Seven Steps to Prepare for Holy Communion
Adapted from a sermon delivered by Fr. Hector on Sunday, September 11, 2016
1. Pray Every Day
Establishing a daily routine of prayer is central to our preparation for receiving Holy Communion.
Our daily prayers may include specific prayers of preparation for Holy Communion which may be found in most Orthodox prayer books and online sources.
The fasting guidelines of the Church help us to learn self-control and humility while also restoring balance within our lives. Fasting also helps us to prepare our souls and bodies before receiving Holy Communion. Typically, this means fasting on Wednesdays and Fridays and Sunday morning before Liturgy, but there are always exceptions (economia) due to age or health issues, or even stricter rules, which can be discussed with a spiritual father.
3. Forgiveness & Love
It is spiritually detrimental to harbor hatred, bitterness, a judgmental spirit, or unforgiveness in our hearts, especially when we receive communion.
The Greek word for forgive is συνχωρώ – which means "to make room." As such, we must "make room" in our hearts even for those who hate us, and with this spirit of forgiveness we can approach the chalice with greater peace and confidence.
In addition, we must make room in our hearts for the poor and needy with active philanthropy, so that the love we show to others will increase (or make us more receptive to) the grace we receive during Holy Communion.
Along with forgiveness, a pure heart is a prerequisite for receiving Holy Communion.
This includes striving to live a life of purity according to the teachings of the Church. Co-habitation outside of marriage, living a promiscuous lifestyle, addictive behaviors, or any other lifestyle that is contrary to the teachings of the Church should preclude us from receiving Holy Communion until we are ready to make a change in our lives through repentance.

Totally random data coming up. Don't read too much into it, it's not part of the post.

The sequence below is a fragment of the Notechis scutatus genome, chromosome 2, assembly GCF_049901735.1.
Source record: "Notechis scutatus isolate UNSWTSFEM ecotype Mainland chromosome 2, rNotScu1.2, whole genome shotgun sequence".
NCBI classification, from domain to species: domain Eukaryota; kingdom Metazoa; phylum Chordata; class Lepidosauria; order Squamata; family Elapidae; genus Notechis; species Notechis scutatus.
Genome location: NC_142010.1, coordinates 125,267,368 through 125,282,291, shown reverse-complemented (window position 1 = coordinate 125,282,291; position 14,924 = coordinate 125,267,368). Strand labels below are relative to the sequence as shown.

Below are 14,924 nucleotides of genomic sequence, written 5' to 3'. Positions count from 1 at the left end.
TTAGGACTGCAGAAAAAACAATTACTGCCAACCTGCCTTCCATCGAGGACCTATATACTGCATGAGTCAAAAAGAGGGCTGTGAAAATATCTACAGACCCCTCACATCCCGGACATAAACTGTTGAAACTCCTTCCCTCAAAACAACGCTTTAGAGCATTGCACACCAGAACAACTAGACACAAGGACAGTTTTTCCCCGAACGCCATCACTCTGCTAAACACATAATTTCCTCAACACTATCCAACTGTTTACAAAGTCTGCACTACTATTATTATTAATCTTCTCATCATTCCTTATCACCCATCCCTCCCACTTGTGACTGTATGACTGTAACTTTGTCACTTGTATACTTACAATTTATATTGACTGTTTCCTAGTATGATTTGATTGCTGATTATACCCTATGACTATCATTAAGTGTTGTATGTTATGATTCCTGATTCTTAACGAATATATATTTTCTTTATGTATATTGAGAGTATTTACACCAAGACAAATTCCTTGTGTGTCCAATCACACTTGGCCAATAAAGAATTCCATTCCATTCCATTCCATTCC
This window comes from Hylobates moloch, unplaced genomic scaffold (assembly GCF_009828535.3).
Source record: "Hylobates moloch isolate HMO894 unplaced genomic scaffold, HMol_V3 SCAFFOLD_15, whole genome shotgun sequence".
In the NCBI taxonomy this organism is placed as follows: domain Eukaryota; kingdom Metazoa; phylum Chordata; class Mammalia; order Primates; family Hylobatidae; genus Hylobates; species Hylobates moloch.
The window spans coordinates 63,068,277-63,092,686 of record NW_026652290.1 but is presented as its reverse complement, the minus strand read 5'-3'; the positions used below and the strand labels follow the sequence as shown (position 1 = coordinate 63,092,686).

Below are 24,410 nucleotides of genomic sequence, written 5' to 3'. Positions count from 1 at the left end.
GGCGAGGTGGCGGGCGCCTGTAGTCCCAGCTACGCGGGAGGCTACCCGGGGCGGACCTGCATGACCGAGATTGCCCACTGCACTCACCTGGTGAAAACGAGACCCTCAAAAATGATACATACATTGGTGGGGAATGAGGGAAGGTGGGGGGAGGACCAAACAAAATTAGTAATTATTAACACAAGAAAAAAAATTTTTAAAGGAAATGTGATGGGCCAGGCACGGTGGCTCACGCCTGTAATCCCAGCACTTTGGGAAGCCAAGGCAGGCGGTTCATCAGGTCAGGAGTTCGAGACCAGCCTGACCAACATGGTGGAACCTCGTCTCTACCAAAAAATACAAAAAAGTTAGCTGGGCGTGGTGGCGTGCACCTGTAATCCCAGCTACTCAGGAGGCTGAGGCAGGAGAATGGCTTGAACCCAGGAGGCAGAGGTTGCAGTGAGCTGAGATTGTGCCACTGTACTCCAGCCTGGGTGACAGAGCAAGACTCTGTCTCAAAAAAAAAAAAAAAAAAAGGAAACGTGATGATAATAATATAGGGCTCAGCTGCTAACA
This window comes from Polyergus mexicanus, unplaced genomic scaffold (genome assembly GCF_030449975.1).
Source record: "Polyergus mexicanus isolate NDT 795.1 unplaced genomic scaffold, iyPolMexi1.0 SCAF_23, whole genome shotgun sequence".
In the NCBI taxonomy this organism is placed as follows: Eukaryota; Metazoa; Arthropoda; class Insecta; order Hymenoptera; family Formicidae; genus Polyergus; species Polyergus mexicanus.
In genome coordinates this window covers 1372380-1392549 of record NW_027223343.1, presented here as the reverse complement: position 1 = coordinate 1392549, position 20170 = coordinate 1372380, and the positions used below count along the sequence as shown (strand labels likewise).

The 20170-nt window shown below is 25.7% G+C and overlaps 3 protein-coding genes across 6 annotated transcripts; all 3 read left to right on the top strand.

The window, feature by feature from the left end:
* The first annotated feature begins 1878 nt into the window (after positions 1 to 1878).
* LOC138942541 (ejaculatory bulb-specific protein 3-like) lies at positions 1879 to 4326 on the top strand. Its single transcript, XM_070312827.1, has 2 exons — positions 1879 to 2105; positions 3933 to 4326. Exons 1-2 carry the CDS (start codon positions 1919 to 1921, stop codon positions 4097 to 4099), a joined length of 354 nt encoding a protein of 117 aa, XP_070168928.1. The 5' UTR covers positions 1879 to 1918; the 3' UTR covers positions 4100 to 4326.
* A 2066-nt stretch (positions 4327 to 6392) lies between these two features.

We can prepare for Holy Communion by going to confession at least once or twice a year.
If you're not comfortable going to one of the clergy in our parish for confession, I can help you get connected with one of the wonderful priests in Camp Hill, York, Reading, Bethlehem, Easton, or the nearby monasteries to set up an appointment for confession.
6. Be on Time
The Church is not a fast-food restaurant with a drive-thru window, so we must make every effort to be on time for Liturgy, especially when planning to receive Holy Communion.
As a general rule, if we arrive at Liturgy after the Gospel reading, it’s advisable to refrain from receiving Holy Communion on that day...unless of course we have a blessing from a priest or spiritual father due to a unique circumstance in our lives (i.e. an illness or young/disruptive children).
7. Orthodox Faith
Not so much a preparation, but a reminder: Holy Communion is for Orthodox Christians who have been baptized or chrismated into the Orthodox Church.
Having said all that, it is always helpful to remember the words of St. John Chrysostom: "The Church is a hospital, and not a courtroom." We prepare for Holy Communion not out of fear, but because we love Christ and each other, and desire to be united with God and one another in a spirit of love and harmony.